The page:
Alright folks, I'm popping my oppo-lock cherry here, so be gentle...

I thought I'd give my first dance to a topic that I feel I can relate to pretty well: cars that manufacturers have completely given up on. What do I mean by that? Glad you asked...

Car manufacturers these days tend to run their franchise marquees into the ground. They start out with a vision of what a vehicle should be, they produce something pretty close to that vision, it's a hit, and then as other markets develop over a generations time, they start to pander to the lowest common denominator. While you can understand the logic - it's easy money and marketing a car to the masses that is efficient, sort of boring and yet "sporty" (aka, it has a lip spoiler and aggressive lines) isn't too hard - it doesn't make it right, and in some cases ruins entire brands (Oldsmobile, Pontiac, Mercury and Plymouth, among others).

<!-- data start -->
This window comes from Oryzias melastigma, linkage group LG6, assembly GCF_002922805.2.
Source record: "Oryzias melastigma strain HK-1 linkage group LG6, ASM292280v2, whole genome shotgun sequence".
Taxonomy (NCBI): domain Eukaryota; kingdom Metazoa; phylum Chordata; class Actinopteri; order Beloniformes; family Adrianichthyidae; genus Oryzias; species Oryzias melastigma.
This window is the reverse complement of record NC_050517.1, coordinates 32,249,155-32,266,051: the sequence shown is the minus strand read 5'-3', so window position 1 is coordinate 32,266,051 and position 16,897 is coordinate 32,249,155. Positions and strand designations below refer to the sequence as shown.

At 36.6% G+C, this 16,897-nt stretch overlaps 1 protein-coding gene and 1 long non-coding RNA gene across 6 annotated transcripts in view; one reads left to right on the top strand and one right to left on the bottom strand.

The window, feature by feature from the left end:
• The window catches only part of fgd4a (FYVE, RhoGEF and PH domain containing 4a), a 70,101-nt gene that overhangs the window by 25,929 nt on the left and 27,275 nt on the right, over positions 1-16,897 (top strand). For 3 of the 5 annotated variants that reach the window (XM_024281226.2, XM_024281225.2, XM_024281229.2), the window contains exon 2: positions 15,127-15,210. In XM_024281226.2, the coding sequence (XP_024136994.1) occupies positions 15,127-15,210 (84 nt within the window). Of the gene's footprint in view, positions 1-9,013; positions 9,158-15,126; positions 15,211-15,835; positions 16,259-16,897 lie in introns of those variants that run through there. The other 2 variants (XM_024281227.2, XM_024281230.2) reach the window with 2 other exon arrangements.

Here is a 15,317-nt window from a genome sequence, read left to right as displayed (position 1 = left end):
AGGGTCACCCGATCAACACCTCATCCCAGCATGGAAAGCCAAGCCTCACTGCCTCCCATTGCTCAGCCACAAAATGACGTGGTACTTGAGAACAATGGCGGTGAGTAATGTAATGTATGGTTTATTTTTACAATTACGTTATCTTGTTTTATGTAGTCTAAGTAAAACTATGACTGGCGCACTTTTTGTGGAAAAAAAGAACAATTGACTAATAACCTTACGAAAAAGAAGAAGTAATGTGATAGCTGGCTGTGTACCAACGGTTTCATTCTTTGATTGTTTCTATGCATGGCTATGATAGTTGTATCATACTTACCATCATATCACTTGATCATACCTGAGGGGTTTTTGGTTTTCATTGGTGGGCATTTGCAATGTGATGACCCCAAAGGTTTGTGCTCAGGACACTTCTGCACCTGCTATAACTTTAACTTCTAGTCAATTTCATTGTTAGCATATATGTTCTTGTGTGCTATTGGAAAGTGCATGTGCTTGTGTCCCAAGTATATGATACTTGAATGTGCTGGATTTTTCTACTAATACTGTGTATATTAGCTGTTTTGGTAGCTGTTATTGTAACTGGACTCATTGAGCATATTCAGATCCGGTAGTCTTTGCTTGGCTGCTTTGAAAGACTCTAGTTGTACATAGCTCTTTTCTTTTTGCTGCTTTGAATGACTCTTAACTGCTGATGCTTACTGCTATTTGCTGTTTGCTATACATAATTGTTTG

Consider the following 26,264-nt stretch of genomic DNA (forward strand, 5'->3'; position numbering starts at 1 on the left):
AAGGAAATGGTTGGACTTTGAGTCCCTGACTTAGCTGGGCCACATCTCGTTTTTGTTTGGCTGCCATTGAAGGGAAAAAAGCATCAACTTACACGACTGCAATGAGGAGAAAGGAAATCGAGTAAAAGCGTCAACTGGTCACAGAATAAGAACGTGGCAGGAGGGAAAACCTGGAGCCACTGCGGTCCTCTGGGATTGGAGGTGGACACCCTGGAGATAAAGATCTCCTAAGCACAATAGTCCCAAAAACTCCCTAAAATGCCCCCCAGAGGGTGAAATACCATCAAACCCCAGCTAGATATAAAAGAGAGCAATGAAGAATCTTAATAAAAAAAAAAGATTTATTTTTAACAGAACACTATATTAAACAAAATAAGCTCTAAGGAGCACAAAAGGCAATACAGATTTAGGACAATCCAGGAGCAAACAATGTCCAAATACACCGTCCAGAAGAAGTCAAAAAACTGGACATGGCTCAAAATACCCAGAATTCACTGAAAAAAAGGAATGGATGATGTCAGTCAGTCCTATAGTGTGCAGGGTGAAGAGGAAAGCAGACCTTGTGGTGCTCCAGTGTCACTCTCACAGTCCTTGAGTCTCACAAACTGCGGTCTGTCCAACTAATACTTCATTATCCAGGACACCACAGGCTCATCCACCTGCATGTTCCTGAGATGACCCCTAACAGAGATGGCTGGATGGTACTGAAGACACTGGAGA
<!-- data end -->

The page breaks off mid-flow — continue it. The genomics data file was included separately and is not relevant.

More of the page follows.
I thought I'd open up the floor with a question: what car has a manufacturer ruined that really hit home for you? Me personally, it's the Jetta. We all can laugh at it now, and rightfully so, but there was a time between 1985 and 1992 that it was one of the best value FWD sports-sedans money could buy here in the U.S. as well as being incredibly versatile across the entire line (economy, up-market, diesel, performance). There was a reason why it became so popular at that time, and then from there Volkswagen decided "performance? Basic convienance? A no-nonsense sporty feel? No I don't think that will work at all" and the MkIII was born. Now to be fair, the MkIII was a disappointment for the golf line as well, but not nearly as much as the Jetta. And it with the exception of the Mk5 TDI and GLI, it never got better. The newest Jetta's are big marshmallows with a bunch of plastic and none of the sportiness crossing over from it's little brother in the golf/gti hatches. I know why this is the case, it's been well documented (and criticized) on Jalopnik, but it doesn't make me any less disappointed. I miss the time of the lightweight, 16 valve GLI that was looked at as a legitimate enthusiast car. It was a better time, really.